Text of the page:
Figure 1. (A) Antigenicity scores of phytoene dehydrogenase residues. (B) Antigenicity scores of the hypothetical protein residues. (C) Surface accessibility scores for the residues of phytoene dehydrogenase. (D) Surface accessibility scores for the residues of the hypothetical protein.
Vaccines 10 00664 g001
Figure 2. (A) Discontinuous epitopes of phytoene dehydrogenase, (B) discontinuous epitopes of the hypothetical protein, (C) superimposed raw and refined models of phytoene dehydrogenase, (D) superimposed raw and refined models of the hypothetical protein.
Figure 2. (A) Discontinuous epitopes of phytoene dehydrogenase, (B) discontinuous epitopes of the hypothetical protein, (C) superimposed raw and refined models of phytoene dehydrogenase, (D) superimposed raw and refined models of the hypothetical protein.
Vaccines 10 00664 g002
Figure 3. (A) World coverage of phytoene dehydrogenase’s selected epitopes for MHC-I class. (B) World coverage of phytoene dehydrogenase’s selected epitopes for MHC-II class. (C) World coverage of selected epitopes of phytoene dehydrogenase for both MHC classes. (D) World coverage of hypothetical protein’s selected epitopes for MHC-I class. (E) World coverage of hypothetical protein’s selected epitopes for MHC-II class. (F) World coverage of hypothetical protein’s selected epitopes for both MHC classes.
Figure 3. (A) World coverage of phytoene dehydrogenase’s selected epitopes for MHC-I class. (B) World coverage of phytoene dehydrogenase’s selected epitopes for MHC-II class. (C) World coverage of selected epitopes of phytoene dehydrogenase for both MHC classes. (D) World coverage of hypothetical protein’s selected epitopes for MHC-I class. (E) World coverage of hypothetical protein’s selected epitopes for MHC-II class. (F) World coverage of hypothetical protein’s selected epitopes for both MHC classes.
Vaccines 10 00664 g003
Figure 4. (A) Final vaccine construct of all antigenic but nonallergenic epitopes selected from the target proteins; (B) ToxinPred predicting the toxic residues in red and potential toxic residues in blue.
Figure 4. (A) Final vaccine construct of all antigenic but nonallergenic epitopes selected from the target proteins; (B) ToxinPred predicting the toxic residues in red and potential toxic residues in blue.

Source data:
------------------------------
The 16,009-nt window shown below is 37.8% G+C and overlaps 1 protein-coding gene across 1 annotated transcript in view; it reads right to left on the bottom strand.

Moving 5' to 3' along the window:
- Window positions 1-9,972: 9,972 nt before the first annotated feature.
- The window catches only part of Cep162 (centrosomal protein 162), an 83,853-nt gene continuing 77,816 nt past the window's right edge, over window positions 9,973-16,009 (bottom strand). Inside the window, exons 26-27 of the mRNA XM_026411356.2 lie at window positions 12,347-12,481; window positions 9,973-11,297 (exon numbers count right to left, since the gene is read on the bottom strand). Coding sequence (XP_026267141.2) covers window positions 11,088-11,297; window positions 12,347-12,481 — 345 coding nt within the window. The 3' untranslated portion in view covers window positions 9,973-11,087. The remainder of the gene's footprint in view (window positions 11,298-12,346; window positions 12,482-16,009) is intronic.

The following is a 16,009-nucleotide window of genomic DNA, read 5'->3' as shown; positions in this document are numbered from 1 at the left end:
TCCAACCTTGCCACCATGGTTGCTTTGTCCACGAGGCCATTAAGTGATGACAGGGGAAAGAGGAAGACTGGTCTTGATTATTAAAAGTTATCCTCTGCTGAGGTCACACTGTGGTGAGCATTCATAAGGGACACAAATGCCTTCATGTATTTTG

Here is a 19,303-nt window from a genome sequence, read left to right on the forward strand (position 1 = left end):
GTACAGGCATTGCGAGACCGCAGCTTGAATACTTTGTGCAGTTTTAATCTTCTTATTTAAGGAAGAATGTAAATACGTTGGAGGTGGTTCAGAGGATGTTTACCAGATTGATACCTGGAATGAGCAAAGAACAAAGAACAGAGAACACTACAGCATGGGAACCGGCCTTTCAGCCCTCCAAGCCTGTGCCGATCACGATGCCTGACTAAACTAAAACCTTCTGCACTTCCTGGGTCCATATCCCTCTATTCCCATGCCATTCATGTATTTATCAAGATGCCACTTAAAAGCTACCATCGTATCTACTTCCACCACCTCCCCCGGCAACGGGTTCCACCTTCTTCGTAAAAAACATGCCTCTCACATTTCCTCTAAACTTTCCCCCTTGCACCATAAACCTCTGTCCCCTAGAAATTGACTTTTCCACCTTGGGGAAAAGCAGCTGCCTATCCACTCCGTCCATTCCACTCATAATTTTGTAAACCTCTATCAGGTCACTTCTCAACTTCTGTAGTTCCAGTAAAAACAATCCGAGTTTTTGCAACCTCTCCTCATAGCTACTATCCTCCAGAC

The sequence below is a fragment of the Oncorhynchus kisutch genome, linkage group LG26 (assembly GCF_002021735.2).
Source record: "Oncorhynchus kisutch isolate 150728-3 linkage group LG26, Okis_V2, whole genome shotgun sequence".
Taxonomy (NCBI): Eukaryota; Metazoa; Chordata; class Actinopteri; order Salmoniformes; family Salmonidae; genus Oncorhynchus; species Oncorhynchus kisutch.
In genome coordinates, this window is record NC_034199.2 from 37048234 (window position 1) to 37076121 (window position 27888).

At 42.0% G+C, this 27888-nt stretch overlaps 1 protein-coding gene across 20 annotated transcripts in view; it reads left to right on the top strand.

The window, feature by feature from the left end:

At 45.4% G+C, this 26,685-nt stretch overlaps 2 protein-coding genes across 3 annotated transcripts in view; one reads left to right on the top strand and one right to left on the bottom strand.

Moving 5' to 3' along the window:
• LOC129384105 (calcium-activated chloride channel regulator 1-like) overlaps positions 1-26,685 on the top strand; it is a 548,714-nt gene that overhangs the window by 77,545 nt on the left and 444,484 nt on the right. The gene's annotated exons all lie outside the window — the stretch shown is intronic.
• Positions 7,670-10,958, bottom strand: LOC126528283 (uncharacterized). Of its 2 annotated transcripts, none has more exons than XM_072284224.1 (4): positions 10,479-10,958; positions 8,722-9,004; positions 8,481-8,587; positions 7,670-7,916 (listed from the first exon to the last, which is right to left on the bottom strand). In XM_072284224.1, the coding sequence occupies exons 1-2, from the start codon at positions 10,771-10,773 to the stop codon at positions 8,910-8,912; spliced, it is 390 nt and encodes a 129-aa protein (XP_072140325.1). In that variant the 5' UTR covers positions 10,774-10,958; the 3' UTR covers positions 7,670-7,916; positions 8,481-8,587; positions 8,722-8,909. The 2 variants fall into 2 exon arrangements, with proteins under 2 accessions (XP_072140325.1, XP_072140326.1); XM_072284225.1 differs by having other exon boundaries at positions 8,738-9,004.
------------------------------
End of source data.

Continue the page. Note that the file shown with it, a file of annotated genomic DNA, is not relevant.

Vaccines 10 00664 g004
Figure 5. Secondary structure prediction of the constructed vaccine.
Figure 5. Secondary structure prediction of the constructed vaccine.
Vaccines 10 00664 g005
Figure 6. Physicochemical properties of the vaccine; (A) ERRAT score of the vaccine construct, (B) RC plot of the vaccine construct predicting the secondary structure, (C) vaccine solubility as compared with the reference E. coli solubility index, (D) tertiary structure of the vaccine’s discontinuous epitopes, and (E) solubility index along with fold propensity for the vaccine construct.
Figure 6. Physicochemical properties of the vaccine; (A) ERRAT score of the vaccine construct, (B) RC plot of the vaccine construct predicting the secondary structure, (C) vaccine solubility as compared with the reference E. coli solubility index, (D) tertiary structure of the vaccine’s discontinuous epitopes, and (E) solubility index along with fold propensity for the vaccine construct.
Vaccines 10 00664 g006
Figure 7. (A) Docking complex of MHC-1 with the vaccine, (B) docking complex of TLR2 with the vaccine, (C) docking complex of GRP78 with the vaccine.
Figure 7. (A) Docking complex of MHC-1 with the vaccine, (B) docking complex of TLR2 with the vaccine, (C) docking complex of GRP78 with the vaccine.
Vaccines 10 00664 g007
Figure 8. (A) MD simulations of vaccine and GRP78, (B) MD simulations of vaccine and MHC-I, (C) MD simulations of vaccine and TLR2.
Figure 8. (A) MD simulations of vaccine and GRP78, (B) MD simulations of vaccine and MHC-I, (C) MD simulations of vaccine and TLR2.
Vaccines 10 00664 g008